In Memoriam 1942 – 2013 “Roger Ebert loved movies.”

RogerEbert.com

Thumb trial psoter

Trial by Fire

The film plods at points, trudging along, and there are a few misguided narrative "devices" tacked on, but still, "Trial by Fire" bristles with anger.

Thumb parabellum poster

John Wick: Chapter 3 – Parabellum

A work of pop cinema so blissfully, albeit brutally, entertaining that you come out of it feeling even more resentful of its multiplex neighbors for…

Other Reviews
Review Archives
Thumb xbepftvyieurxopaxyzgtgtkwgw

Ballad of Narayama

"The Ballad of Narayama" is a Japanese film of great beauty and elegant artifice, telling a story of startling cruelty. What a space it opens…

Other Reviews
Great Movie Archives

Cast and Crew

* This filmography is not intended to be a comprehensive list of this artist’s work. Instead it reflects the films this person has been involved with that have been reviewed on this site.

#174 July 1, 2013

Marie writes: The West Coast is currently experiencing a heat wave and I have no air conditioning. That said, and despite it currently being 80F inside my apartment, at least the humidity is low. Although not so low, that I don't have a fan on my desk and big glass of ice tea at the ready. My apartment thankfully faces East and thus enjoys the shade after the sun has crossed the mid-point overhead. And albeit perverse in its irony, it's because it has been so hot lately that I've been in the mood to watch the following film again and which I highly recommend to anyone with taste and a discerning eye.

Continue reading →

#168 May 22, 2013

Marie writes: Now this is really neat. It made TIME's top 25 best blogs for 2012 and with good reason. Behold artist and photographer Gustaf Mantel's Tumblr blog "If we don't, remember me" - a collection of animated GIFs based on classic films. Only part of the image moves and in a single loop; they're sometimes called cinemagraphs. The results can be surprisingly moving. They also can't be embedded so you have to watch them on his blog. I already picked my favorite. :-)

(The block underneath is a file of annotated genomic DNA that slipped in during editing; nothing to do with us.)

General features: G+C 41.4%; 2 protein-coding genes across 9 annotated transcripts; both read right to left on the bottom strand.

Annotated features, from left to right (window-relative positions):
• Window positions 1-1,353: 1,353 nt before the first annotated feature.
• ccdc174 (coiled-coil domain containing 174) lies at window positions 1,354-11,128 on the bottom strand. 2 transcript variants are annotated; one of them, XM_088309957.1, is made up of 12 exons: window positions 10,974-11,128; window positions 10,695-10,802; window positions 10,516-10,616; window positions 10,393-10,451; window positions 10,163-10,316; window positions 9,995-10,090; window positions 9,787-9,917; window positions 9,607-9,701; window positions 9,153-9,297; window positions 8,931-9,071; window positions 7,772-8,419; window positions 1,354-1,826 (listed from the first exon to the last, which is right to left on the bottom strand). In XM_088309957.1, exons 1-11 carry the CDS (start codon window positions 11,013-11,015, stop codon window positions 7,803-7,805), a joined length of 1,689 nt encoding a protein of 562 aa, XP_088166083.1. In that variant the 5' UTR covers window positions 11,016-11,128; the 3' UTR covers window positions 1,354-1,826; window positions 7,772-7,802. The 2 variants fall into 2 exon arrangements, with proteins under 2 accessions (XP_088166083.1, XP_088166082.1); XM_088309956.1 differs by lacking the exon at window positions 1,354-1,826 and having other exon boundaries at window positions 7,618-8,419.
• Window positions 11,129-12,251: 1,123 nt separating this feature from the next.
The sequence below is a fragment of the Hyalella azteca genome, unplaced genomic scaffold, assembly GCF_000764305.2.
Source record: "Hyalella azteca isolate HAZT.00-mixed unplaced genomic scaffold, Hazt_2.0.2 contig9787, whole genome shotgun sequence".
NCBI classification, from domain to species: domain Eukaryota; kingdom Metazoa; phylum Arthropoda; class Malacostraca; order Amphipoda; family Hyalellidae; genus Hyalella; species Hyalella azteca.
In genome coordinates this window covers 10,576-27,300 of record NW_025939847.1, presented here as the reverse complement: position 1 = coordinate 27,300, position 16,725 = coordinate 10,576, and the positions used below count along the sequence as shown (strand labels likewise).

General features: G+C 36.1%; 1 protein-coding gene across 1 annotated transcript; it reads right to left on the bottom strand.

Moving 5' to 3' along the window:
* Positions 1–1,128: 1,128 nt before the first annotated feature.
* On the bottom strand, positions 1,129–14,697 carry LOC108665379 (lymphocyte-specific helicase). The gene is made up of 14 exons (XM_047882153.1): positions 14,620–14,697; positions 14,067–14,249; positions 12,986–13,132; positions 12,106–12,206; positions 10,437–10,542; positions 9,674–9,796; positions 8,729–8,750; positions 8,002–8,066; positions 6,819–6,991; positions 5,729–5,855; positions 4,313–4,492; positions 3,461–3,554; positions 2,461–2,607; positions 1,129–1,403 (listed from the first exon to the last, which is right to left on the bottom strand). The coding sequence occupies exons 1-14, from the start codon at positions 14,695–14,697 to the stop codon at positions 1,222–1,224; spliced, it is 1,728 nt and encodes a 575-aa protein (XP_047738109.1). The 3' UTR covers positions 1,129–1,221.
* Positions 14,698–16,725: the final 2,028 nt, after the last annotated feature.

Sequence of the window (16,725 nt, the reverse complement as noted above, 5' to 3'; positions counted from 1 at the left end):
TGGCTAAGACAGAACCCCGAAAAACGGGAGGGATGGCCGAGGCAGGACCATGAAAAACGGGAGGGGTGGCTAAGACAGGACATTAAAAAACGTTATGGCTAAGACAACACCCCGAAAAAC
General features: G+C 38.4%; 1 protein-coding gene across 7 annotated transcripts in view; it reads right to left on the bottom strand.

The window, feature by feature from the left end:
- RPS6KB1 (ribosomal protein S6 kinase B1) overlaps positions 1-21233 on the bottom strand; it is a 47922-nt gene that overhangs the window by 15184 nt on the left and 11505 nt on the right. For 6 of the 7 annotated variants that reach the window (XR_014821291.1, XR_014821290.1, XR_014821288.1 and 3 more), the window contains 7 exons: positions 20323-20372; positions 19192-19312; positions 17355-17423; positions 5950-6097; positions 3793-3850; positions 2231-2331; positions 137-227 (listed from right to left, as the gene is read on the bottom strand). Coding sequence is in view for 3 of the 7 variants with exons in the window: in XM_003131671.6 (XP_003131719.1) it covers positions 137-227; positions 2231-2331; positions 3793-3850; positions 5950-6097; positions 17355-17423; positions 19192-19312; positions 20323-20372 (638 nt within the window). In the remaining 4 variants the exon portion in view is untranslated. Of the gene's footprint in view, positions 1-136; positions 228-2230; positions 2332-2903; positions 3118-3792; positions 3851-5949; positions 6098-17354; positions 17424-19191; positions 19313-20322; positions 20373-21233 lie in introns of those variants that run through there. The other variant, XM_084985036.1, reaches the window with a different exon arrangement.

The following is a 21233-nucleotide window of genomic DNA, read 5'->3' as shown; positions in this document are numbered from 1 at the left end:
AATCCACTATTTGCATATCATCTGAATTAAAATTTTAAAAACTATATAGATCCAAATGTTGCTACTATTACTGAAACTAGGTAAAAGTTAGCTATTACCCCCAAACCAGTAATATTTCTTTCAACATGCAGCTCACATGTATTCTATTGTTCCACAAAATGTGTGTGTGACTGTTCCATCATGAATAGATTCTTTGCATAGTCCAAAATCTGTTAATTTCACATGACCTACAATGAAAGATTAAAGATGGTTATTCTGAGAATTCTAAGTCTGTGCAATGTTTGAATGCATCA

Continue reading →

#146 December 12, 2012

Marie writes:  For those unaware, it seems our intrepid leader, the Grand Poobah, has been struck by some dirty rotten luck..."This will be boring. I'll make it short. I have a slight and nearly invisible hairline fracture involving my left femur. I didn't fall. I didn't break it. It just sort of...happened to itself." - Roger

(Click to enlarge)

Continue reading →

The Best Films of 2011

Making lists is not my favorite occupation. They inevitably inspire only reader complaints. Not once have I ever heard from a reader that my list was just fine, and they liked it. Yet an annual Best Ten list is apparently a statutory obligation for movie critics.

My best guess is that between six and ten of these movies won't be familiar. Those are the most useful titles for you, instead of an ordering of movies you already know all about.

One recent year I committed the outrage of listing 20 movies in alphabetical order. What an uproar! Here are my top 20 films, in order of approximate preference.

Continue reading →

#88 November 9, 2011

The Grand Poobah writes: Unless we find an angel, our television program will go off the air at the end of its current season. There. I've said it. Usually in television, people use evasive language. Not me. We'll be gone. I want to be honest about why this is. We can't afford to finance it any longer.

To read the full story, visit "The Chimes at midnight" on the Blog.

Continue reading →

Melancholia: This is The End

Primary melmarienbad thumb 510x217 40515

"Melancholia" is now available On Demand; in theaters November 7.